Becker said the growing traffic congestion problem in Big and Little Cottonwood Canyons is reaching a critical point.
"The congestion used to occasionally be on weekend winter days, but now it's virtually every weekend during the winter and increasingly summer days," Becker said. "Traffic congestion in these canyons is not only bad and creates a lot of inconvenience in getting up and down the canyons, but as a public safety matter it is incredibly serious as these are high avalanche areas. The last thing I think any of us want to see is a major disaster when there are a lot of cars stuck on those roads."
To combat the problem, Becker said they should pursue an integrated transportation system that will work for everyone's benefit and serve visitors as well as local needs. This plan could include connecting the ski resorts above land.
"My personal view is we would benefit enormously by having a connected ski area system at the top of the Wasatch and by having our communities connected well," Becker said.
Becker addressed SkiLink, a controversial proposal to connect the Canyons and Solitude Mountain Resorts by gondola. Becker said SkiLink caught Salt Lake City by surprise when it was announced, as they were never contacted about the proposal, but instead found out about the legislation through the media.
SkiLink depends on a congressional bill that would make it possible for federal land needed for the connection to be sold to Talisker* Mountain Inc.
Rather than linking two resorts, or each jurisdiction creating its own transportation plan, Becker proposed Summit County work with Salt Lake City, Salt Lake County, the U.S. Forest Service, ski resorts, environmental groups and other local municipalities to create a comprehensive transportation plan involving all the ski resorts.
"One the problems right now is that there are literally dozens of different proposals, whether they are wilderness proposals, ski proposals or transportation proposals," Becker said. "And they are all in their own decision world. Some of them are on our side of the mountain and many on your side of the mountain."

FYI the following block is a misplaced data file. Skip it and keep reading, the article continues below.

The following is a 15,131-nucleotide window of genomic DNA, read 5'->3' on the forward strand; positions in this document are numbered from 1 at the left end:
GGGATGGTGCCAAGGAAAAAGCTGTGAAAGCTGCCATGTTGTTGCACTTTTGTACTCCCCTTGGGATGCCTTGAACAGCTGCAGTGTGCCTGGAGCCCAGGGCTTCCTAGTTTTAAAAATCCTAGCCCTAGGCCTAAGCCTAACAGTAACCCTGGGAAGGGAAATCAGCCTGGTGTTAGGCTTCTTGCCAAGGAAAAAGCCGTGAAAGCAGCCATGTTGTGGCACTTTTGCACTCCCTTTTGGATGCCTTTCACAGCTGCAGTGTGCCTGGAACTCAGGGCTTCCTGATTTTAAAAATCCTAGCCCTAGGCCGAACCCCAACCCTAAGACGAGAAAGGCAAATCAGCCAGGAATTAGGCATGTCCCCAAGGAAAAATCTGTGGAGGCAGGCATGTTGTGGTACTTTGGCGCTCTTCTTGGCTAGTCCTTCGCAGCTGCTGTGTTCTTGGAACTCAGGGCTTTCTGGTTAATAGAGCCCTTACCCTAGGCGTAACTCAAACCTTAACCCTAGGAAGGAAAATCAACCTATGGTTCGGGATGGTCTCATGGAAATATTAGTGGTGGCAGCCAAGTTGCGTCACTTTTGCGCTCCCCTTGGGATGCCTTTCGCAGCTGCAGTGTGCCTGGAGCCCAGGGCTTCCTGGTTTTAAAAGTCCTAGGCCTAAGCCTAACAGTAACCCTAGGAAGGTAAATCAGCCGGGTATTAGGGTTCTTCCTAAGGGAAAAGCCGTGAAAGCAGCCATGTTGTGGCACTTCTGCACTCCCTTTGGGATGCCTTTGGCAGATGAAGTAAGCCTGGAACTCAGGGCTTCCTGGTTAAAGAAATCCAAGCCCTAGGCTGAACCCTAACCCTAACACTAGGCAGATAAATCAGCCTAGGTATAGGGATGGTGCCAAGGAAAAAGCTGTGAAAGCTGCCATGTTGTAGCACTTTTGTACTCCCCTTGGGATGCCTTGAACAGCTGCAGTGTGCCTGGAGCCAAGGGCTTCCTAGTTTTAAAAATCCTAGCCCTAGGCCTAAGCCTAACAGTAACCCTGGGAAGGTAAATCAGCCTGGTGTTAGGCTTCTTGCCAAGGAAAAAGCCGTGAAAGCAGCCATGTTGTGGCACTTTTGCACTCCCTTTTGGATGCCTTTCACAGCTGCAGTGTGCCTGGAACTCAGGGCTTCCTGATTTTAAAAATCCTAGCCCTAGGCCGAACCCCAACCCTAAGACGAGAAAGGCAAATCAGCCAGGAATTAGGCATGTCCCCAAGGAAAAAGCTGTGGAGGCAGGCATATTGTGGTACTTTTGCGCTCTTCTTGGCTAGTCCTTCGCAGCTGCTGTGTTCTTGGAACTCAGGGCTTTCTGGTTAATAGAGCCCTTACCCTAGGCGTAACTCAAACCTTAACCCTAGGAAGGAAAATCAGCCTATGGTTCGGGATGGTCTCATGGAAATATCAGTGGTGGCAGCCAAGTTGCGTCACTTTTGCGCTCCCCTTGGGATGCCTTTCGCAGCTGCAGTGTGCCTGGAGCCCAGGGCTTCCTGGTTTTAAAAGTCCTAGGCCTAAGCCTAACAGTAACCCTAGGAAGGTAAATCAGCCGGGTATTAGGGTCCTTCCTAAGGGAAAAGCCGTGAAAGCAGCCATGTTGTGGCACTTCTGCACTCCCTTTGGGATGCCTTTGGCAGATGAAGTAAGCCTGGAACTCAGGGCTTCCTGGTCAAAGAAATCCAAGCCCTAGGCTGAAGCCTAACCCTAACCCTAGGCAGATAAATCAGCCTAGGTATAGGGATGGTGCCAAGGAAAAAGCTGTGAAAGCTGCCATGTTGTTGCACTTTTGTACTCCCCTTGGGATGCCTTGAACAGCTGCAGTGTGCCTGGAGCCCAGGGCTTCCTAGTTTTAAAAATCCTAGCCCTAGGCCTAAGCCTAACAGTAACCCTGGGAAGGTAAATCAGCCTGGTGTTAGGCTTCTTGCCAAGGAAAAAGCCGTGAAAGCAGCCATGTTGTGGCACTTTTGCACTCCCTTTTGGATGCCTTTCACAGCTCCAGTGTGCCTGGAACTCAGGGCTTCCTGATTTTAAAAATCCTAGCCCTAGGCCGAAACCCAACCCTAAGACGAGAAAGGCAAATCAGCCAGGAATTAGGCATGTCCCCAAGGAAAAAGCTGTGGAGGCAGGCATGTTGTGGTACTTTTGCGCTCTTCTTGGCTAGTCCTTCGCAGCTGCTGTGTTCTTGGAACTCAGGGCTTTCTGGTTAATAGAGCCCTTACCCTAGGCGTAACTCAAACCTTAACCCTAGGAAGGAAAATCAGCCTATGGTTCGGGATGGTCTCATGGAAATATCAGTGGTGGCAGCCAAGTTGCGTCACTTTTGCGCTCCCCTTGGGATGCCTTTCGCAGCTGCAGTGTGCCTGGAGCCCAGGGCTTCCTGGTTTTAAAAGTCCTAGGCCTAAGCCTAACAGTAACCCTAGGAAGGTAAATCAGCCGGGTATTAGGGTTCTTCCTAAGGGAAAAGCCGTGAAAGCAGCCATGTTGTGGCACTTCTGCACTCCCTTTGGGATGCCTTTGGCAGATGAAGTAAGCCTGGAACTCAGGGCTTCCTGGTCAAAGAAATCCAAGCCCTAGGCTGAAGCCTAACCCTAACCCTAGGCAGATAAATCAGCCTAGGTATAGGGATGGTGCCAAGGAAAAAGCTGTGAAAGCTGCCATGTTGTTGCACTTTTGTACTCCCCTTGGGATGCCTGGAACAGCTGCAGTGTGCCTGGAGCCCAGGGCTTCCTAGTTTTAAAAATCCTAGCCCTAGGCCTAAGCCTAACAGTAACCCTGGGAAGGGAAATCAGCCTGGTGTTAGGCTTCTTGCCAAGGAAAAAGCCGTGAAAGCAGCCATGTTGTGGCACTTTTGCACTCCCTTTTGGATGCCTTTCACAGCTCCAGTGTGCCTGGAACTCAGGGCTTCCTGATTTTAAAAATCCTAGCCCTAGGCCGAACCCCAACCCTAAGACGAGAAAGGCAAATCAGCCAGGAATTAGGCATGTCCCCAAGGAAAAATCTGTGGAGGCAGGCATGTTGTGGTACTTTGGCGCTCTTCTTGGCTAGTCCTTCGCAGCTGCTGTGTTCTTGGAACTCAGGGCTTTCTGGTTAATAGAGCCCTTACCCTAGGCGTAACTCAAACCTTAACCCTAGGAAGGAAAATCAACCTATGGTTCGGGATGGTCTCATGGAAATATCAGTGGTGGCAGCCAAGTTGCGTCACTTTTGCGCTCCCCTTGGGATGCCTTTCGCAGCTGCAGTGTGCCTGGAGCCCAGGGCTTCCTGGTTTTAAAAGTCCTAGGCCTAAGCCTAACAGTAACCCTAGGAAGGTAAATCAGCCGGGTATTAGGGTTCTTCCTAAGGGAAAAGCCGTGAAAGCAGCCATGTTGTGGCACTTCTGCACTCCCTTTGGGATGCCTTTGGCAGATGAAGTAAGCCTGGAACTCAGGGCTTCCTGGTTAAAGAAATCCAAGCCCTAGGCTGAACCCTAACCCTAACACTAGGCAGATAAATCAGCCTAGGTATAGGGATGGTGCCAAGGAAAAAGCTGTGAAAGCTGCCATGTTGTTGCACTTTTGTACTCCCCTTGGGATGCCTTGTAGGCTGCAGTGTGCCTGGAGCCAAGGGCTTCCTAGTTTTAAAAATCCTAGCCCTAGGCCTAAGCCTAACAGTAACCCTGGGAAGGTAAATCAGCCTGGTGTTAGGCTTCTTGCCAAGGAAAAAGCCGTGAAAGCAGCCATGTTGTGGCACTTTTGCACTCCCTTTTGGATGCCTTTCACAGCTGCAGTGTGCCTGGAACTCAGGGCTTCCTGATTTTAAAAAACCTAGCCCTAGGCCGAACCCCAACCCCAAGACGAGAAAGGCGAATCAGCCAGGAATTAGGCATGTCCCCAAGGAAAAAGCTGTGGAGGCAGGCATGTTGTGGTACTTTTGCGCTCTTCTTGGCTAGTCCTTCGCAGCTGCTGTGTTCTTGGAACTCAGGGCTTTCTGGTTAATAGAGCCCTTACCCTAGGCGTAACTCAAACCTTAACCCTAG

Cooperation among local groups, as well as state and federal entities, is at the core of Becker's proposed program. Instead of being a top-down approach, Becker called it a bottom-up approach.
"It was important to us that it wasn't a federally-driven process," Becker said. "What really scares us is when we see congress come in and say, here is what your solution is, and that triggers everything else."
Becker said he has talked with every one of the major local jurisdictions, including the state, about participating in the plan.
"I hate to say, but of the major players, you are the last folks we are visiting with," Becker told the council. "And I think not only is everybody willing, but they look forward to this sort of a comprehensive look at where we're going, what's going to work best and all looking at the same information."
Though Summit County waqtershed does not face the same potential impacts as Salt Lake's, it does have an interest in tourism, which has the potential to be enhanced by the Mountain Transportation Plan, according to Council Member Sally Elliot.
"We don't have much watershed interest; that's critical for you," Elliott said. "We have recreational and open land interests for local residents, and some of our water comes from the back of the Wasatch, but that's not our biggest interest. Having the transportation system works for us because of our shared interest in providing destination opportunities for guests."
Becker agreed that there are economic benefits of an international destination with connected resorts for not only Park City, but for all the entities.
"People can fly into the Salt Lake Airport and have any kind of experience they want with skiing and resorts," Becker said. "They can stay in downtown and be in the resorts, they can stay in Park City and be in the resorts, and they can also have the mountain experience and stay at Snowbird or wherever else. It's a combination of opportunities that's probably unparalleled anywhere in the world."
The proposed solution does not come free, however. Becker said his city is looking at a study that could cost six figures, but hasn't nailed down a number yet.
"We are expecting everyone who participates to put something in," Becker said. "It doesn't need to be big. It's relative to budgets and ability, but this is going to be a big effort and cost a fair amount of money."
Becker said he plans to bring all the participating entities together at the beginning of next month to determine the process, scope and budget. The project in total should take three years, he said.